Sunday, April 14, 2013

Sunday in Athens...

Sunday in Athens is a little like Sunday back home...most of the local shops are closed and everyone seems to be taking a break from the hustle and bustle of the work week.  I headed into Syntagma Square at the very center of Athens to wander through the Plaka, the central shopping district.  Here the shops were open and it was bustling with tourists, although more people were eating and relaxing at tavernas rather than doing serious shopping.  That was good for me as I did intend to do some shopping (I still need to pick up a few things to take back home to friends and family) and the stores were less busy. 

I should take a moment to say that, as a general rule, I'm not a very good shopper.  It's just not something that I enjoy, and when I do go shopping it's because there is something specific I need to buy.  I'm not one to wander and browse, and I get frustrated if I don't find what I'm looking for pretty quickly.  The only exceptions to this rule are bookstores and food markets, which feed my particular obsessions and are therefore exempt from the browsing rule.  I've now been to 8 different countries and the only things I've bought, aside from the books described in yesterday's post, are a gift for my sister, Susan, and some papal souvenirs for my friend Trez at the Vatican.  I haven't bought a single trinket or souvenir for myself.  I'll bring home memories of interesting people I've met, delicious food I've tasted, and all the amazing things I've over 1000 photographs that I've taken.  That's all I need or want.  But there are a few other people in my life with whom I'd like to share something from this big adventure of mine, so off shopping I went.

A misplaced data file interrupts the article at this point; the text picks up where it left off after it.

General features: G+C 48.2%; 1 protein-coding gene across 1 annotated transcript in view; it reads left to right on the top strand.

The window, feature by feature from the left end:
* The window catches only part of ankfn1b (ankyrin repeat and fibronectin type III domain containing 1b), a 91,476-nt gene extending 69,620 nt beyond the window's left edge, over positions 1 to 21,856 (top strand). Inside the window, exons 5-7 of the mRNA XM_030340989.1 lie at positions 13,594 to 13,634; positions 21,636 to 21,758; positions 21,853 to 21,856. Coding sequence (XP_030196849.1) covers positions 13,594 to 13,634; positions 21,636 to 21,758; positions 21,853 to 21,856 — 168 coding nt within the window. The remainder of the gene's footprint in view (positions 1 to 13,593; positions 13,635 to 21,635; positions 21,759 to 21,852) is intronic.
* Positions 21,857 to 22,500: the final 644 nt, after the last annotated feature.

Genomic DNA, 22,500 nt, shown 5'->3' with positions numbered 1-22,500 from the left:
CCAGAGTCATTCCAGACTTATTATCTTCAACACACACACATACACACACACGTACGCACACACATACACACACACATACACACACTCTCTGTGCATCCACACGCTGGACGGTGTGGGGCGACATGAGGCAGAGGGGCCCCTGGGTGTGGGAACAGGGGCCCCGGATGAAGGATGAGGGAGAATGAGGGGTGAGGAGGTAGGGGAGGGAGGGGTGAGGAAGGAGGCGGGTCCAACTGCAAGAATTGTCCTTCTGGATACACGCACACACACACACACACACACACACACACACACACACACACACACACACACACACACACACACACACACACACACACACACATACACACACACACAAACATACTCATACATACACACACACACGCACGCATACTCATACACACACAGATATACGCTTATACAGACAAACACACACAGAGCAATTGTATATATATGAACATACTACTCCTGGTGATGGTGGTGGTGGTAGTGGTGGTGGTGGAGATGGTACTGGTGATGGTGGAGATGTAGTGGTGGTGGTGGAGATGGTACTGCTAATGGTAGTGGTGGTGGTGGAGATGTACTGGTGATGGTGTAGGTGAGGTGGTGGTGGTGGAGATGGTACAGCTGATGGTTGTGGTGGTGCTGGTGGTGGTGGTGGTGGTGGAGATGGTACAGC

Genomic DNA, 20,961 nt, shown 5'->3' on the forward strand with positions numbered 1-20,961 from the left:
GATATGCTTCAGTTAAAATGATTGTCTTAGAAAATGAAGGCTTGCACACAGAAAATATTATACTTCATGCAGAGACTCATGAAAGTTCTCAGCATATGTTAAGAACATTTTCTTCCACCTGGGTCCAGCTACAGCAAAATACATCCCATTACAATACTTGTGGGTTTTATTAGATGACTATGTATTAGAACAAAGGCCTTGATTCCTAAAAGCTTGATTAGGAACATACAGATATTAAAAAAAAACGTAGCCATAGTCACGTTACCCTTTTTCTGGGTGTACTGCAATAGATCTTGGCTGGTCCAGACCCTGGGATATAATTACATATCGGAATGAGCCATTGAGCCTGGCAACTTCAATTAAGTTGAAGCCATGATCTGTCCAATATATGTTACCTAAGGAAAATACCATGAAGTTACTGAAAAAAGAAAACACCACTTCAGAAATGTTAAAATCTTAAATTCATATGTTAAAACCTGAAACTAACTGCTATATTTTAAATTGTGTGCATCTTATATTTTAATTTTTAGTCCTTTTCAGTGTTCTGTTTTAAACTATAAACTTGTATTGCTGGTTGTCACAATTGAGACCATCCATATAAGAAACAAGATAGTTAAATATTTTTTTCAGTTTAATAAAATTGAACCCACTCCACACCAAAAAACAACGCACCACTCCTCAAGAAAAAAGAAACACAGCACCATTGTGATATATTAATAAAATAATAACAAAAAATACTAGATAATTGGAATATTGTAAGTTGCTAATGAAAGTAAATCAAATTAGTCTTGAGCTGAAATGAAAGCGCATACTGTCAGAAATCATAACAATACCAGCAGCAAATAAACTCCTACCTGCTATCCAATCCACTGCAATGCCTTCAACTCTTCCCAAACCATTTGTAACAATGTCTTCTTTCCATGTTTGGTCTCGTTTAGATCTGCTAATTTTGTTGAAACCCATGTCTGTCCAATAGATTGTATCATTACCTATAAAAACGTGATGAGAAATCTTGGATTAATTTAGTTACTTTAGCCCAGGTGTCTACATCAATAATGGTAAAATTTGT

The shopkeepers in the Plaka are eager to sell, and if you even slow down to look at something, it's hard to get away from the salespeople who are standing out front just waiting to tell you all the good deals they have for you.  There are also a gazillion street vendors in the area, hawking everything from tweezers and nail clippers to toys to rip-offs of designer handbags.  You are not immune to them even while dining.  Sitting outside at a cafe yesterday afternoon, guys came by trying to sell me sunglasses (even though I was clearly wearing a pair), watches (until I pulled mine out of my bag and showed him I was already set for pun intended), helium balloons, and even some sort of stitching device that looks like a stapler but creates a stitch in fabric...which the guy continually demonstrated until I convinced him I don't sew and have no intention of starting while on holiday.